Since being launched, the Assurance Scheme by the BGA has audited 33% of the 500 + registered shoots and aims to increase that to 50% for the coming 2019/20 season. Regular auditing is essential to give credibility to the assurance scheme and its member shoots and to help build confidence among consumers of game and the wider public that best practice is being followed. The BGA has, with the help of GWCT and Moorland Association, trained 8 auditors to complete shoot assessments around the UK. 

The BGA encourage registered shoots to embrace the audit process, which need not be feared. It is a process to help each shoot understand what abiding to “best practice” means and to make any changes, if necessary, with the help from the auditor. As part of our registration agreement a shoot agrees to adhere to the BGA Assurance scheme standards, so the assessment is a means of verifying this. Many moorland managers and gamekeepers are rightly proud of the work they do to conserve and manage these important habitats and the BGA’s scheme gives them the chance to demonstrate it in a verifiable way.

The BGA encourages shoots of all sizes to join its initiative to implement a credible self-regulation across the shooting industry, ensuring we abide by “best practice” and offering us political security for a sustainable future. 

To read the full end of season summary for 2018/19, you can download it here:

Monday, 20 May 2019

In search of sustainability

In our latest blog the Trust’s Director, Anne Gray, reflects on a year in post and offers some thoughts on the Trust’s unique role and the reasons why it needs continued support. 

I started as Director of The Heather Trust in March last year.  It’s been a year to meet people, listen, understand, and get to grips with the opportunities and challenges the Trust faces in the current political, policy and financial environment.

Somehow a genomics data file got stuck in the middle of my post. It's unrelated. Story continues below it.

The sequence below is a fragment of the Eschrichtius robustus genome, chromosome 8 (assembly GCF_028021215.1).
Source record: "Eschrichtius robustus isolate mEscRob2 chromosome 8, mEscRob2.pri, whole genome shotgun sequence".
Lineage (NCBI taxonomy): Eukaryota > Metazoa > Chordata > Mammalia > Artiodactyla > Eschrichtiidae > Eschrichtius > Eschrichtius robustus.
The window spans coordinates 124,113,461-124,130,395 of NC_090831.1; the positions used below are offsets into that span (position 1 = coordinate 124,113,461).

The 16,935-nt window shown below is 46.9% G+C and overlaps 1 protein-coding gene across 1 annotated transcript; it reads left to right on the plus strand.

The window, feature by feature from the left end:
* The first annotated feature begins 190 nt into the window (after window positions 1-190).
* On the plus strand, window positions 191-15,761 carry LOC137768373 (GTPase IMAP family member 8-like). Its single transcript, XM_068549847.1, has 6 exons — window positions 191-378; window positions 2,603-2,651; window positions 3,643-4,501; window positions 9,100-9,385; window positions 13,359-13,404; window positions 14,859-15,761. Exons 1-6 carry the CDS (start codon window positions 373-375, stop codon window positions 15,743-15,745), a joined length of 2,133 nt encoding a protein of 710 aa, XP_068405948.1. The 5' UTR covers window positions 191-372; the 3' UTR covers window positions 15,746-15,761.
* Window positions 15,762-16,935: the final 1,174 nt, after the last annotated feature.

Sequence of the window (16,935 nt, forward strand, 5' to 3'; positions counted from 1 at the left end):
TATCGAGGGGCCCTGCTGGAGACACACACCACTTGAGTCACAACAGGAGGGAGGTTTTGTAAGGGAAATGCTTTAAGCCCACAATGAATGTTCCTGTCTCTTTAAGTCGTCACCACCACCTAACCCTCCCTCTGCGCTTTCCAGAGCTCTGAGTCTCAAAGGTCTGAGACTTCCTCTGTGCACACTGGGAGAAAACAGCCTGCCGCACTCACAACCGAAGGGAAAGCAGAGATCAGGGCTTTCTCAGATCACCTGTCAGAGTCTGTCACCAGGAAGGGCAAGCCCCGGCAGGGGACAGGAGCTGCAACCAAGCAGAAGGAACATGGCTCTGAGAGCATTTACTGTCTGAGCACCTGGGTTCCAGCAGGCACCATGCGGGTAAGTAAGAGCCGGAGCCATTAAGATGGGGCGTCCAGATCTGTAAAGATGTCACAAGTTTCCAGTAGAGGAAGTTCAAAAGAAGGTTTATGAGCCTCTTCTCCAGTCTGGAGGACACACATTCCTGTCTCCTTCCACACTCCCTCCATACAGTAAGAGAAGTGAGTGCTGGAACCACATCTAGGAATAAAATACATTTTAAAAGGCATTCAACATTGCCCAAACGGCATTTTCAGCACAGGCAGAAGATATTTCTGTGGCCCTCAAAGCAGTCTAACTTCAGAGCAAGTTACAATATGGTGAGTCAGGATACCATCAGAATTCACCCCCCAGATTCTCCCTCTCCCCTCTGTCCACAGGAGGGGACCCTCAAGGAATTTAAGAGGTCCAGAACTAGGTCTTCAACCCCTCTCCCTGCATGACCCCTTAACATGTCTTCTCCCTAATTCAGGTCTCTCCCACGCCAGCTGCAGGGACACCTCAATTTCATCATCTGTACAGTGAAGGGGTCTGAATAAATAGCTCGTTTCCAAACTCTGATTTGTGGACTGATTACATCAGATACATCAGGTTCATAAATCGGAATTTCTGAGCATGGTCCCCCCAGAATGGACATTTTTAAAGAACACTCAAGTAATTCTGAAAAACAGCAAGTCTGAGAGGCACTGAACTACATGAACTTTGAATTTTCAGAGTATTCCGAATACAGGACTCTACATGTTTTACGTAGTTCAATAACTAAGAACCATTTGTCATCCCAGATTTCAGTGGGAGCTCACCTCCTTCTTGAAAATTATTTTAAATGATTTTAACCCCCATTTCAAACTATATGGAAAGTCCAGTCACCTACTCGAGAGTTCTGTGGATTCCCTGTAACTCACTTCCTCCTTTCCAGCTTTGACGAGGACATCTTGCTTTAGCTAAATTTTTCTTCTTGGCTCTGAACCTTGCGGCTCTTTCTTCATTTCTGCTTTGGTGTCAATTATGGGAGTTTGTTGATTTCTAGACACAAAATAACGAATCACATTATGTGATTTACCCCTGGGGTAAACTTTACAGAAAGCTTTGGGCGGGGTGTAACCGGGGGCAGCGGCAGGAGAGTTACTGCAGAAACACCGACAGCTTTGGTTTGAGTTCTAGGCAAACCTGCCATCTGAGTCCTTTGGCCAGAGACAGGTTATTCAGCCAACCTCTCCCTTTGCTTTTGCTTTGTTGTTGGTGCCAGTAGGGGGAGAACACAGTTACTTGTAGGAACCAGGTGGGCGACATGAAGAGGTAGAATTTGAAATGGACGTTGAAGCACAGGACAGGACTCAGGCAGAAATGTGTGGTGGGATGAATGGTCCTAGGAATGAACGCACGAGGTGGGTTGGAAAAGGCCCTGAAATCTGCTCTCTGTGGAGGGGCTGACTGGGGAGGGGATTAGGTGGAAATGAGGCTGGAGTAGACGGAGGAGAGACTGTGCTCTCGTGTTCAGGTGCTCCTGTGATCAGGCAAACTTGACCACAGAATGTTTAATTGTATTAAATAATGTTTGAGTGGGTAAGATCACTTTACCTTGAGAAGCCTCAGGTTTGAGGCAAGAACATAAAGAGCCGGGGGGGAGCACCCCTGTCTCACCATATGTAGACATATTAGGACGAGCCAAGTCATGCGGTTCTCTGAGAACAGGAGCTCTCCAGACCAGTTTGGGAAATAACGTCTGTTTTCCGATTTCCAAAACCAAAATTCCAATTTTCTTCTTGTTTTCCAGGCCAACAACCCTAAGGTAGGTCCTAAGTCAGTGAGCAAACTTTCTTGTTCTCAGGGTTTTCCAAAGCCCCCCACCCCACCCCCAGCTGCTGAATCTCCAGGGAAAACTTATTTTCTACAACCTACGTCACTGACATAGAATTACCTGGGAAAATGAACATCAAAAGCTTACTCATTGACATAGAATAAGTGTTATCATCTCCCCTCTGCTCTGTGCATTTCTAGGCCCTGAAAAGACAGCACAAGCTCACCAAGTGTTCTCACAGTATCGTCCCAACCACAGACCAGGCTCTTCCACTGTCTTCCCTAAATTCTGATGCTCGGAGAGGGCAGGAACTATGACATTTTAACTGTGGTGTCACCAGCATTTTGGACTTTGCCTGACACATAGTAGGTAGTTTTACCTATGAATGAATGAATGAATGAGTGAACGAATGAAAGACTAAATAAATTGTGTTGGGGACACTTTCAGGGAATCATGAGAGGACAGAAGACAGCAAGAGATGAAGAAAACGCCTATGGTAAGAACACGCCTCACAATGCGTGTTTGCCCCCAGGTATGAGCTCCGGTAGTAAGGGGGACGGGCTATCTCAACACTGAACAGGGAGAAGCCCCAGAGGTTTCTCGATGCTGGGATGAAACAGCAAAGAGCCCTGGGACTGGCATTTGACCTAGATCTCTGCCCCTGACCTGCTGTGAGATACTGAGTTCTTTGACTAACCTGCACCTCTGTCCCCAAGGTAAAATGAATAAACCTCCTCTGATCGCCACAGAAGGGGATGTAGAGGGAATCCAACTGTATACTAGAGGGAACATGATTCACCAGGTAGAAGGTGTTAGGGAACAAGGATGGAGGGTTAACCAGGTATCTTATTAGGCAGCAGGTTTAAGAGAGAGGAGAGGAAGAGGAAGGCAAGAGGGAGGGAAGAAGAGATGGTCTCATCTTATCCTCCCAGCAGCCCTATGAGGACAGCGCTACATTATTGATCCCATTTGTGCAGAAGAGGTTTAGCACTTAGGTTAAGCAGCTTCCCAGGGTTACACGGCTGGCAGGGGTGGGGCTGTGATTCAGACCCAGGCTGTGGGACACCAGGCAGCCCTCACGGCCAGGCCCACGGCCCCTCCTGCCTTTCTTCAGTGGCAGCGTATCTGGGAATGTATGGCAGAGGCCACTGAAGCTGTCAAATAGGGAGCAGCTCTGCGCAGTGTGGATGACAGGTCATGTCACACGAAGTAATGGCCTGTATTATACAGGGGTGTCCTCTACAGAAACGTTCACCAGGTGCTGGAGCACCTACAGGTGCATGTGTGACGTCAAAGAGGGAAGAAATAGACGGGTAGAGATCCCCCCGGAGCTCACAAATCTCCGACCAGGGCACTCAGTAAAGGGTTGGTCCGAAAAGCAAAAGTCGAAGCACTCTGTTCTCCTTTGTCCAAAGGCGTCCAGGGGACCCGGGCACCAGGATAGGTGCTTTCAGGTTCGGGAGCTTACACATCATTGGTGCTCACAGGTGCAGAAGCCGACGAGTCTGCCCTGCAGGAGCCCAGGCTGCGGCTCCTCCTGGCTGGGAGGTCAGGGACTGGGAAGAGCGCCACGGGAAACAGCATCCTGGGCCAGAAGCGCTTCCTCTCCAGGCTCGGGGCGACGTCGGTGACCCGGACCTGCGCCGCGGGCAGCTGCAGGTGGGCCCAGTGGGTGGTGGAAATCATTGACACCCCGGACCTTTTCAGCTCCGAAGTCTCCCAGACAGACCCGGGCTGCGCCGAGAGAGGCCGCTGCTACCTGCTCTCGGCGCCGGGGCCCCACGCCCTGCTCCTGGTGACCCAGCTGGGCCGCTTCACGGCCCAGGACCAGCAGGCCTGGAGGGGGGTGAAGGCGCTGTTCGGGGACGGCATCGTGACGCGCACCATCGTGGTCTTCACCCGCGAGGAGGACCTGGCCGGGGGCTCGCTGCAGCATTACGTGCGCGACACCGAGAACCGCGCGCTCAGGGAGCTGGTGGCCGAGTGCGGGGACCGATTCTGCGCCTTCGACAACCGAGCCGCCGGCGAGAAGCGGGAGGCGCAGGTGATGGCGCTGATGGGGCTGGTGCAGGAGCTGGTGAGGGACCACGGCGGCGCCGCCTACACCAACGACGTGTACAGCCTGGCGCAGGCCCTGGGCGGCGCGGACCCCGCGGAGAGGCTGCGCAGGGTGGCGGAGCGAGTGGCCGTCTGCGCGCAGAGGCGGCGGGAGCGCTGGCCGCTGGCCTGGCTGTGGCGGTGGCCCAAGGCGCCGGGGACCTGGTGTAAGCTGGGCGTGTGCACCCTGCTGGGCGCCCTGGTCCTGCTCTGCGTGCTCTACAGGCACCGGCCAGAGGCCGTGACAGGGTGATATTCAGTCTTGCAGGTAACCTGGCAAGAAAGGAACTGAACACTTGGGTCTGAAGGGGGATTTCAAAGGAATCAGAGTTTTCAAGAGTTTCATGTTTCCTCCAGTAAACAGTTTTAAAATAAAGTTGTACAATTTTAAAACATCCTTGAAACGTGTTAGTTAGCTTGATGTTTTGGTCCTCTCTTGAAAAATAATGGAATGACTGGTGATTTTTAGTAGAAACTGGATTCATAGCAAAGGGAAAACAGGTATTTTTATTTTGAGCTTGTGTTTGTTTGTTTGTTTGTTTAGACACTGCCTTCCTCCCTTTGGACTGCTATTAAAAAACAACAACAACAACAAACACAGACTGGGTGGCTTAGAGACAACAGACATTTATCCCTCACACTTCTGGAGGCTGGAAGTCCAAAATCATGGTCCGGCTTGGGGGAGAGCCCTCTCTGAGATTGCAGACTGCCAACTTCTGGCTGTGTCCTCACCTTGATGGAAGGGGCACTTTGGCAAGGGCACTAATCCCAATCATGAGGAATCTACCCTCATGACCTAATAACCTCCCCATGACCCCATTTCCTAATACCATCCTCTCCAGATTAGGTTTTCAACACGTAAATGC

I’ve traveled to Exmoor, Powys, the Peak District twice, Northumberland several times and across Scotland, as well as quarterly trips to Defra in London and to corresponding upland and moorlands fora in Scotland.  This has been to provide project management, training, advice and representation work to further the interests of good moorland management.  Some weeks I’ve barely seen home, whilst others it has been head down at my computer to plough through consultations, correspondence and the business of keeping the Trust running.  All of this I have to say has only been possible with the support of the small, but dedicated, Heather Trust team. 

In relation to Britain’s moorlands, The Heather Trust occupies the space between environment, rural economy and society and seeks to reconcile the various interests involved in moorland management at a time when many moorland management practices are being challenged.  As such, our vision is for sustainable, resilient moorlands for the benefit of everyone.

The Trust’s watch words might be “moderation in all things”.  It was formed because its founders understood that fragile moorland and upland environments could not sustain intensive production, whether that be grouse, sheep or anything else – there needs to be balance.  I’m told in the early days the discussion was pretty much grouse and sheep, so perhaps ‘anything else’ didn’t get a look in.  However, the principle is even more relevant today, when we have so many more calls on our moorland and upland areas.

Lapwing by Garry MacLennan, Invermark

If you read the press or follow social media however, it appears there is precious little moderation around.  In these media, the debate about moorlands and how they are managed has probably never been more fraught.  In the last year I’ve watched how polarised debates about wildfire management, predator control, trees and rewilding, mountain hare numbers, sport shooting and even farming have become.  Not that these topics were without a range of viewpoints before last year, but everything seems to be more entrenched and embittered.